We do not already do life support and in situ resource allocation to the sophistication and extent that would be needed. See my previous comment about resupply for the former and the one before that regarding industry not existing in isolation for the latter (for extra clarity consider this: how feasible would it be to leave the ISS for a period of years [2-5] and expect the astronauts to not only maintain the station and survive but also perform continuous experiments?). I'm not convinced that propulsion is a simple matter of scale unless you are suggesting on using chemical rockers (in which case that's one expensive trip!).We already do all of the highlighted things. In fact, the propulsion part will scale very nicely. If you bring a space ship up to low earth orbit and assemble it there, you can take tremendous advantage of the fact that you will start your voyage without regard for the atmosphere. This frees up the design of the spaceship considerably. I've known that since I was 9 years old. It was in a book called 'The First Book of Space Travel", by Jeanne Bendick. Did anyone else here read the 'First Book" series as kids? The psycho stuff may well doom the project once it gets to Mars, but it wouldn't prevent them from getting there. The people on the ISS are a relatively small group isolated for relatively long periods.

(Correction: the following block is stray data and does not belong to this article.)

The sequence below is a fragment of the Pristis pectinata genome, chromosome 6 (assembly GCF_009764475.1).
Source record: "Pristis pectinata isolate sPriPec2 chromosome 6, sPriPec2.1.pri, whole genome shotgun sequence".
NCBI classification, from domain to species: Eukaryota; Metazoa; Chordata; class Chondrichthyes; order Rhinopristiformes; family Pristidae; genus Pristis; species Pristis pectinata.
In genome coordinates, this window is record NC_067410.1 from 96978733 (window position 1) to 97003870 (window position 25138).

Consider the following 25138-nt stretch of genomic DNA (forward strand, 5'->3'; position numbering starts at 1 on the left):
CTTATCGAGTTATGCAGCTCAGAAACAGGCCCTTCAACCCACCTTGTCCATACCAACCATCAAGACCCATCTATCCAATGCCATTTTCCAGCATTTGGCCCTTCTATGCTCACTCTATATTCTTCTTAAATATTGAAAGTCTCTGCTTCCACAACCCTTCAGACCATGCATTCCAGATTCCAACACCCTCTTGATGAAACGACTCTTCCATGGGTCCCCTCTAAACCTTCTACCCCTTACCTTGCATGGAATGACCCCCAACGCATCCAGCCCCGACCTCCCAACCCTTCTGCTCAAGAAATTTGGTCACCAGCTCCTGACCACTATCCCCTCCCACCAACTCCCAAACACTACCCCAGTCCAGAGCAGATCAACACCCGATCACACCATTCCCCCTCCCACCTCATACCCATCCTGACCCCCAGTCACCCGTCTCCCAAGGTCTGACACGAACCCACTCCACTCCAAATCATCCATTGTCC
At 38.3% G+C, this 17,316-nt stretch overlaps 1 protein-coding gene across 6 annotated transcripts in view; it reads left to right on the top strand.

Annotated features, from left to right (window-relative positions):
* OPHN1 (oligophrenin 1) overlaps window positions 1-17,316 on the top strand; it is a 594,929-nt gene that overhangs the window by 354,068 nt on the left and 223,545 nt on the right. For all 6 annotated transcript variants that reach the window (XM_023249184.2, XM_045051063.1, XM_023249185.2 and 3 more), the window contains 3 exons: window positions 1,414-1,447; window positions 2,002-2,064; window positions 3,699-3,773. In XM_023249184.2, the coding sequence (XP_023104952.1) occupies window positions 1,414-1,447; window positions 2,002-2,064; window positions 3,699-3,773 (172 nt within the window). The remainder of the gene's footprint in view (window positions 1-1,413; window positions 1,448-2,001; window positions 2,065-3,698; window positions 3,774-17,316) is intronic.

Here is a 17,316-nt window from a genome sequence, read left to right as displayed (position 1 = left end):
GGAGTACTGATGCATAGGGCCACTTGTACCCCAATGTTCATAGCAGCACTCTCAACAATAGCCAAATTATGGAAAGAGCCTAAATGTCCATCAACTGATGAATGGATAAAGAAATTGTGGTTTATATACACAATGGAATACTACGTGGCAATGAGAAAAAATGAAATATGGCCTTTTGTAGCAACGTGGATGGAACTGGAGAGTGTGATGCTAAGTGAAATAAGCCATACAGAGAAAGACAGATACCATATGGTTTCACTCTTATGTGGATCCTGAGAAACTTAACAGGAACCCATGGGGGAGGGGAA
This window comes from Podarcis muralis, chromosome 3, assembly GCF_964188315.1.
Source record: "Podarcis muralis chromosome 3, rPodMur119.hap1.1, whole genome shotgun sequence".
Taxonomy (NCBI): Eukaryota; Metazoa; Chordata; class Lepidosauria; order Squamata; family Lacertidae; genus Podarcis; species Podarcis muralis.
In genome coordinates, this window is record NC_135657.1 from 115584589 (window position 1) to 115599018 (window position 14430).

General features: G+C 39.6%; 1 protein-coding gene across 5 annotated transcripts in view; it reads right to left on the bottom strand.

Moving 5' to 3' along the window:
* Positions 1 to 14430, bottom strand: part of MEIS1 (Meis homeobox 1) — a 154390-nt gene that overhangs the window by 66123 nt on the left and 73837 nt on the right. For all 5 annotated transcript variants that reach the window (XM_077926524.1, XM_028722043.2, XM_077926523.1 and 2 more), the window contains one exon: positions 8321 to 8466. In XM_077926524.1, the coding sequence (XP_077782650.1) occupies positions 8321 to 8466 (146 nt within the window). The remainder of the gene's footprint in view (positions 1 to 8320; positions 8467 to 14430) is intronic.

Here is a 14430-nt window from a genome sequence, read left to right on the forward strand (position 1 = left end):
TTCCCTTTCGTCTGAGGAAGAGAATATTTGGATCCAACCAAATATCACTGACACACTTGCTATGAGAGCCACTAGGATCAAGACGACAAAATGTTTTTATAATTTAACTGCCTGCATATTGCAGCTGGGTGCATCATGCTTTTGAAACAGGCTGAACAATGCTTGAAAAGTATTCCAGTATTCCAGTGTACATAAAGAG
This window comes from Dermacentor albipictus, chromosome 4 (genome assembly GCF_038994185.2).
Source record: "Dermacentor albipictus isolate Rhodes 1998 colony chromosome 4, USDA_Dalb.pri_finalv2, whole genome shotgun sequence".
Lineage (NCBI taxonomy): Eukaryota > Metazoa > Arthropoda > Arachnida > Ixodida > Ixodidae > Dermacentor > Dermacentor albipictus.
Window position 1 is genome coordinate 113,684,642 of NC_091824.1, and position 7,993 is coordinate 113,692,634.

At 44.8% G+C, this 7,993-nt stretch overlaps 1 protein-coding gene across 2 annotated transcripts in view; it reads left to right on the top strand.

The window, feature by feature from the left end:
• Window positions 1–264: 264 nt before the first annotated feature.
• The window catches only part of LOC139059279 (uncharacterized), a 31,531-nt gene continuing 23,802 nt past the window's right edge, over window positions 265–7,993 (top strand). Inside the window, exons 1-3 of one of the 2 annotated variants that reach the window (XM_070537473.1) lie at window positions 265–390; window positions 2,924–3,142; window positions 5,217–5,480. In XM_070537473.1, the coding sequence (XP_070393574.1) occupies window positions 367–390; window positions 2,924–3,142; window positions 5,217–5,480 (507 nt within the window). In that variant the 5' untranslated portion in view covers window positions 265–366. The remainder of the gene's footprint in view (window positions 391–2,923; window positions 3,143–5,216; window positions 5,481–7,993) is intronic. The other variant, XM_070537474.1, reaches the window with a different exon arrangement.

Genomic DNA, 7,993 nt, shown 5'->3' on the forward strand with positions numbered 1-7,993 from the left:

Also the people on the ISS, whilst isolated in a confined period, are only like that for a period of months and they have the practical advantage of only being a few hundred kilometres from the ground with all the psychological benefits that brings.
It's not. Off the top of my head we do not have the technology to;I think its more a problem of cost and/or will than of knowledge
- Recruit a counterweight
- Construct a cable strong and long enough
- Power a climber up said cable